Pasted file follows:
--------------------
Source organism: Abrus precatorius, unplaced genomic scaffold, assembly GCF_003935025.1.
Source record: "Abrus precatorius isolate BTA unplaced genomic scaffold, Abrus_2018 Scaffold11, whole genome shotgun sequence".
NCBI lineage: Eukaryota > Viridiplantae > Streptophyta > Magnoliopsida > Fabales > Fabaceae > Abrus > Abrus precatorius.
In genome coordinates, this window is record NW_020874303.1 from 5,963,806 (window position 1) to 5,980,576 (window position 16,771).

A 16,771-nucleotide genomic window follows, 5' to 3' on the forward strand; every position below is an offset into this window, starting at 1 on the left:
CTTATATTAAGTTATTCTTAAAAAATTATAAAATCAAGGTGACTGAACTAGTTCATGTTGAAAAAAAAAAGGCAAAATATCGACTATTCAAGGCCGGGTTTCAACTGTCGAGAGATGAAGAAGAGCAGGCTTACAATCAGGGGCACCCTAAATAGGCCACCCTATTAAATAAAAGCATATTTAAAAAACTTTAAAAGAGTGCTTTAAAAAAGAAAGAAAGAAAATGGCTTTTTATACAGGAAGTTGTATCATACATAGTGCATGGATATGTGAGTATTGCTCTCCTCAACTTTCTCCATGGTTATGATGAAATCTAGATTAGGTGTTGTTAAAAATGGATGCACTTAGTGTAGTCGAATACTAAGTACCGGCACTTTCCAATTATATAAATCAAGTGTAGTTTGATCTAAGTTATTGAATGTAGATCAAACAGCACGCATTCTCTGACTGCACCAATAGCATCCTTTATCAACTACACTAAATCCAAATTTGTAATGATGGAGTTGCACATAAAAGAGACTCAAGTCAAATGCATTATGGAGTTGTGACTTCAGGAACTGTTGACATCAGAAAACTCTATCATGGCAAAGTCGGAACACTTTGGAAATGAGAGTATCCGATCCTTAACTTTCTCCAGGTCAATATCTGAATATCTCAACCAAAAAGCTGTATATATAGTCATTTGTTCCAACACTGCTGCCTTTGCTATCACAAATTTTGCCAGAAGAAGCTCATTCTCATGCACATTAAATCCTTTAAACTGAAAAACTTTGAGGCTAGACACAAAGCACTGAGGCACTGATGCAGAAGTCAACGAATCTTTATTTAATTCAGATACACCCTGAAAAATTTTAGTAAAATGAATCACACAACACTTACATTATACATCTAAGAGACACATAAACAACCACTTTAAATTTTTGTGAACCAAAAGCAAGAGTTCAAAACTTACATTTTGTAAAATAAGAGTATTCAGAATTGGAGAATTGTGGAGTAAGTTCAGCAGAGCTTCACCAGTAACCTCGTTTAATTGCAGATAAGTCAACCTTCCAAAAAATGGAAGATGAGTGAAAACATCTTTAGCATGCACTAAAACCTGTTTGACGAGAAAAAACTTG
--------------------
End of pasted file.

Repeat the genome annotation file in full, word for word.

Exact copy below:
Source organism: Abrus precatorius, unplaced genomic scaffold, assembly GCF_003935025.1.
Source record: "Abrus precatorius isolate BTA unplaced genomic scaffold, Abrus_2018 Scaffold11, whole genome shotgun sequence".
NCBI lineage: Eukaryota > Viridiplantae > Streptophyta > Magnoliopsida > Fabales > Fabaceae > Abrus > Abrus precatorius.
In genome coordinates, this window is record NW_020874303.1 from 5,963,806 (window position 1) to 5,980,576 (window position 16,771).

A 16,771-nucleotide genomic window follows, 5' to 3' on the forward strand; every position below is an offset into this window, starting at 1 on the left:
CTTATATTAAGTTATTCTTAAAAAATTATAAAATCAAGGTGACTGAACTAGTTCATGTTGAAAAAAAAAAGGCAAAATATCGACTATTCAAGGCCGGGTTTCAACTGTCGAGAGATGAAGAAGAGCAGGCTTACAATCAGGGGCACCCTAAATAGGCCACCCTATTAAATAAAAGCATATTTAAAAAACTTTAAAAGAGTGCTTTAAAAAAGAAAGAAAGAAAATGGCTTTTTATACAGGAAGTTGTATCATACATAGTGCATGGATATGTGAGTATTGCTCTCCTCAACTTTCTCCATGGTTATGATGAAATCTAGATTAGGTGTTGTTAAAAATGGATGCACTTAGTGTAGTCGAATACTAAGTACCGGCACTTTCCAATTATATAAATCAAGTGTAGTTTGATCTAAGTTATTGAATGTAGATCAAACAGCACGCATTCTCTGACTGCACCAATAGCATCCTTTATCAACTACACTAAATCCAAATTTGTAATGATGGAGTTGCACATAAAAGAGACTCAAGTCAAATGCATTATGGAGTTGTGACTTCAGGAACTGTTGACATCAGAAAACTCTATCATGGCAAAGTCGGAACACTTTGGAAATGAGAGTATCCGATCCTTAACTTTCTCCAGGTCAATATCTGAATATCTCAACCAAAAAGCTGTATATATAGTCATTTGTTCCAACACTGCTGCCTTTGCTATCACAAATTTTGCCAGAAGAAGCTCATTCTCATGCACATTAAATCCTTTAAACTGAAAAACTTTGAGGCTAGACACAAAGCACTGAGGCACTGATGCAGAAGTCAACGAATCTTTATTTAATTCAGATACACCCTGAAAAATTTTAGTAAAATGAATCACACAACACTTACATTATACATCTAAGAGACACATAAACAACCACTTTAAATTTTTGTGAACCAAAAGCAAGAGTTCAAAACTTACATTTTGTAAAATAAGAGTATTCAGAATTGGAGAATTGTGGAGTAAGTTCAGCAGAGCTTCACCAGTAACCTCGTTTAATTGCAGATAAGTCAACCTTCCAAAAAATGGAAGATGAGTGAAAACATCTTTAGCATGCACTAAAACCTGTTTGACGAGAAAAAACTTG